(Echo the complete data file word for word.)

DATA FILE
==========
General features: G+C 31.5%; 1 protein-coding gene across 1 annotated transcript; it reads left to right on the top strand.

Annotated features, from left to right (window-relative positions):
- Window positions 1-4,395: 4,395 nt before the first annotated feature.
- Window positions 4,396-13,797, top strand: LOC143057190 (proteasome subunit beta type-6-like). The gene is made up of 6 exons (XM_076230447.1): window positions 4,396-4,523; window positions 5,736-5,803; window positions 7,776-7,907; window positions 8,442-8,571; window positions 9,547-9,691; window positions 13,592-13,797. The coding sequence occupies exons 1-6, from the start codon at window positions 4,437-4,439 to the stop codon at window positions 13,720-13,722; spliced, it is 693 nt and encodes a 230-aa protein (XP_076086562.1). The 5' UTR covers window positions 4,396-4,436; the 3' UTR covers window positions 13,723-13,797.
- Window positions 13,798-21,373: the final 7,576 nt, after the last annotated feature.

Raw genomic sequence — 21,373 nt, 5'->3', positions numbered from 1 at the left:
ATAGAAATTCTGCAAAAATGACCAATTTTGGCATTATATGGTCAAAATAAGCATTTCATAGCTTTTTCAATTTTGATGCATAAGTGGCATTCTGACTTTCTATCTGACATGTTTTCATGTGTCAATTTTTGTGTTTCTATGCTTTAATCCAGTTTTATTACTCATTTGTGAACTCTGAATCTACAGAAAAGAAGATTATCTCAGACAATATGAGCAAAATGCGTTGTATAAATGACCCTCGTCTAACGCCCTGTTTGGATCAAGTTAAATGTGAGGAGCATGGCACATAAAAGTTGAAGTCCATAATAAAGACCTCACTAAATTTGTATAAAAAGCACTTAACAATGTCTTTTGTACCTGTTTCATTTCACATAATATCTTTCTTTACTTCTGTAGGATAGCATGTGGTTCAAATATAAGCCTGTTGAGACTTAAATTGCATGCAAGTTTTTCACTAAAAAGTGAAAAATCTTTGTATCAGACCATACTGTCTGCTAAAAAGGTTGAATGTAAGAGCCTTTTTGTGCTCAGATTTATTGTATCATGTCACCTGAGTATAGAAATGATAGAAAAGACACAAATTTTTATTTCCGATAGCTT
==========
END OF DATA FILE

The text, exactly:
General features: G+C 31.5%; 1 protein-coding gene across 1 annotated transcript; it reads left to right on the top strand.

Annotated features, from left to right (window-relative positions):
- Window positions 1-4,395: 4,395 nt before the first annotated feature.
- Window positions 4,396-13,797, top strand: LOC143057190 (proteasome subunit beta type-6-like). The gene is made up of 6 exons (XM_076230447.1): window positions 4,396-4,523; window positions 5,736-5,803; window positions 7,776-7,907; window positions 8,442-8,571; window positions 9,547-9,691; window positions 13,592-13,797. The coding sequence occupies exons 1-6, from the start codon at window positions 4,437-4,439 to the stop codon at window positions 13,720-13,722; spliced, it is 693 nt and encodes a 230-aa protein (XP_076086562.1). The 5' UTR covers window positions 4,396-4,436; the 3' UTR covers window positions 13,723-13,797.
- Window positions 13,798-21,373: the final 7,576 nt, after the last annotated feature.

Raw genomic sequence — 21,373 nt, 5'->3', positions numbered from 1 at the left:
ATAGAAATTCTGCAAAAATGACCAATTTTGGCATTATATGGTCAAAATAAGCATTTCATAGCTTTTTCAATTTTGATGCATAAGTGGCATTCTGACTTTCTATCTGACATGTTTTCATGTGTCAATTTTTGTGTTTCTATGCTTTAATCCAGTTTTATTACTCATTTGTGAACTCTGAATCTACAGAAAAGAAGATTATCTCAGACAATATGAGCAAAATGCGTTGTATAAATGACCCTCGTCTAACGCCCTGTTTGGATCAAGTTAAATGTGAGGAGCATGGCACATAAAAGTTGAAGTCCATAATAAAGACCTCACTAAATTTGTATAAAAAGCACTTAACAATGTCTTTTGTACCTGTTTCATTTCACATAATATCTTTCTTTACTTCTGTAGGATAGCATGTGGTTCAAATATAAGCCTGTTGAGACTTAAATTGCATGCAAGTTTTTCACTAAAAAGTGAAAAATCTTTGTATCAGACCATACTGTCTGCTAAAAAGGTTGAATGTAAGAGCCTTTTTGTGCTCAGATTTATTGTATCATGTCACCTGAGTATAGAAATGATAGAAAAGACACAAATTTTTATTTCCGATAGCTT